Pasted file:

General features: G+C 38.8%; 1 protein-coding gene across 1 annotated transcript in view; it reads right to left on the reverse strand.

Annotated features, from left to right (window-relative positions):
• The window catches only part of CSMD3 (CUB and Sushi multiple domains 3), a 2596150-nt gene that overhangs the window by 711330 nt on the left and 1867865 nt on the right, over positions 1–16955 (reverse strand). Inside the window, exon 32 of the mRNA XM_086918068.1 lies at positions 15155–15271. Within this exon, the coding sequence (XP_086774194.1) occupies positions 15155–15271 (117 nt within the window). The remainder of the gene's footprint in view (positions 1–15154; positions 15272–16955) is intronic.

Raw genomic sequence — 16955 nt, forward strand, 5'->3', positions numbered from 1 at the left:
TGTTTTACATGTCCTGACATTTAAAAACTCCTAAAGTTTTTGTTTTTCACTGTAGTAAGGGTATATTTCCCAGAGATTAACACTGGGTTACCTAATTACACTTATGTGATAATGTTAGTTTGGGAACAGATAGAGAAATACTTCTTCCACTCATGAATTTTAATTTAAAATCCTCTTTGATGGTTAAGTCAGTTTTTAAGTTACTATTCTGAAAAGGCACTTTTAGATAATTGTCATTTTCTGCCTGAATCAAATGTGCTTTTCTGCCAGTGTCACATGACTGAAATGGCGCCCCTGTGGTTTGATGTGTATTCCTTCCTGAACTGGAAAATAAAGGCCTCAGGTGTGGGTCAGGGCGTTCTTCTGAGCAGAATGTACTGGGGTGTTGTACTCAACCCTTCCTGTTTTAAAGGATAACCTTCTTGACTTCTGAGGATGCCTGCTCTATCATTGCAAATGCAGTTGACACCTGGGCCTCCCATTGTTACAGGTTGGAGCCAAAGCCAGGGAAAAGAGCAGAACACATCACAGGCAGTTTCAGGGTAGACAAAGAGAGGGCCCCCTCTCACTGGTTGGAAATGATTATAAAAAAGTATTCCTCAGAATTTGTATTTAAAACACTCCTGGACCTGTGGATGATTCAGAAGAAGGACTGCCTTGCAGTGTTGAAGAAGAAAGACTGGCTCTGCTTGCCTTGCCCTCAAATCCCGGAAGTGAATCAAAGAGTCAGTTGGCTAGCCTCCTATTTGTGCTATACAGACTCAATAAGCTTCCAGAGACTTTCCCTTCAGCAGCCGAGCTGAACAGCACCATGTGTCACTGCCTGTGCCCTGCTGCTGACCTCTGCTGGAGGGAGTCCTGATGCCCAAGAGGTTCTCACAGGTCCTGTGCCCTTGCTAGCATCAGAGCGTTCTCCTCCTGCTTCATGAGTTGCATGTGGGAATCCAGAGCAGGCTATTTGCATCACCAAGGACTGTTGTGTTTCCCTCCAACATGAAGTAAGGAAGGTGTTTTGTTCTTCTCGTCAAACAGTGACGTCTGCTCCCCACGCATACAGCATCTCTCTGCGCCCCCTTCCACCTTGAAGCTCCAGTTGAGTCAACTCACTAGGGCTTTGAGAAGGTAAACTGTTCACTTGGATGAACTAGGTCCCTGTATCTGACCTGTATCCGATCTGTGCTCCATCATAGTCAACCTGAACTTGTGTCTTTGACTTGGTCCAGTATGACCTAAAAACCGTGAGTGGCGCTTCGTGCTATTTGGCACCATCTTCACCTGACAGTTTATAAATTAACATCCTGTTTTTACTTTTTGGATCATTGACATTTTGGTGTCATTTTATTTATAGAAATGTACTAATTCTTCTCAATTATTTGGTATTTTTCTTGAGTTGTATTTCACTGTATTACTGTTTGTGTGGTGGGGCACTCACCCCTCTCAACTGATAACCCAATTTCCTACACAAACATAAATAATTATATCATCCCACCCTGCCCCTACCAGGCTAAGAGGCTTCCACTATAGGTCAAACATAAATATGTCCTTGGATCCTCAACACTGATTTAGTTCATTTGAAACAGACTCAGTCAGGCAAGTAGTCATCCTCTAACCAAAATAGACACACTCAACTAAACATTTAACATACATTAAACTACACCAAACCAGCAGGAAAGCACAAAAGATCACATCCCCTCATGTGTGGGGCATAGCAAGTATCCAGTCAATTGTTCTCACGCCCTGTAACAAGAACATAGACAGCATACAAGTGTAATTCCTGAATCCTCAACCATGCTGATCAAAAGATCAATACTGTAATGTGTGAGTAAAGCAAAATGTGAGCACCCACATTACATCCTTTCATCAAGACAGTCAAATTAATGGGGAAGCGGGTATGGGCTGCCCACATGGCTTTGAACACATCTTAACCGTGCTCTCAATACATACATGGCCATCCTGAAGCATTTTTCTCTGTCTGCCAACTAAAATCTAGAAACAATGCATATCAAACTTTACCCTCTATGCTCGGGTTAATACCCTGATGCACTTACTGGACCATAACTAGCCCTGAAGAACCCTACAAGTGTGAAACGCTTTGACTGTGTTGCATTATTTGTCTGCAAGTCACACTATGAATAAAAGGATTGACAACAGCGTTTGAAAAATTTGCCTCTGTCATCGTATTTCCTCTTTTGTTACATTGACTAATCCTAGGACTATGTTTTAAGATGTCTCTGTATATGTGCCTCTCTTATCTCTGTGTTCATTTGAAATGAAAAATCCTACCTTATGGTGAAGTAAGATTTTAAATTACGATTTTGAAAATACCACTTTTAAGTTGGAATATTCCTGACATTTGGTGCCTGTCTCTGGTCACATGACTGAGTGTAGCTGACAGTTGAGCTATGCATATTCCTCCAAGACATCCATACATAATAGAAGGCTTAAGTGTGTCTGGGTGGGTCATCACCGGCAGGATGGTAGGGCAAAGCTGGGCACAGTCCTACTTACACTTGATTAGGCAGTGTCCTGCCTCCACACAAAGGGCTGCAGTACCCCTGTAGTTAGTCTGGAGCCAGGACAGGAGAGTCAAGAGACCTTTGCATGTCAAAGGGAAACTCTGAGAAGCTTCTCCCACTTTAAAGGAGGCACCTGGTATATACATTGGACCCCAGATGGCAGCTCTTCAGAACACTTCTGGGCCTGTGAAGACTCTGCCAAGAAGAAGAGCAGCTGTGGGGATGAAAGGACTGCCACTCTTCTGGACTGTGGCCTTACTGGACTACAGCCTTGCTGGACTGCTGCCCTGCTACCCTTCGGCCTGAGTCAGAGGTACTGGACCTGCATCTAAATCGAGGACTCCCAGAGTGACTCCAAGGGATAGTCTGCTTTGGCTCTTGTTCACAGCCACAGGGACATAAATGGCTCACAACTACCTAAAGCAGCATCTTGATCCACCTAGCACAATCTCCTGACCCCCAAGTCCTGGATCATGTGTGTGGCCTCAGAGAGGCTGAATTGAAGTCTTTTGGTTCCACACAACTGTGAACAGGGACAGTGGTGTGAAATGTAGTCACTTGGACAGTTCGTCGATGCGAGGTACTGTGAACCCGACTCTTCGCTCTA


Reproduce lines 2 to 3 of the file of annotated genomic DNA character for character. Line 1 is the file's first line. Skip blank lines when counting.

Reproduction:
Annotated features, from left to right (window-relative positions):
• The window catches only part of CSMD3 (CUB and Sushi multiple domains 3), a 2596150-nt gene that overhangs the window by 711330 nt on the left and 1867865 nt on the right, over positions 1–16955 (reverse strand). Inside the window, exon 32 of the mRNA XM_086918068.1 lies at positions 15155–15271. Within this exon, the coding sequence (XP_086774194.1) occupies positions 15155–15271 (117 nt within the window). The remainder of the gene's footprint in view (positions 1–15154; positions 15272–16955) is intronic.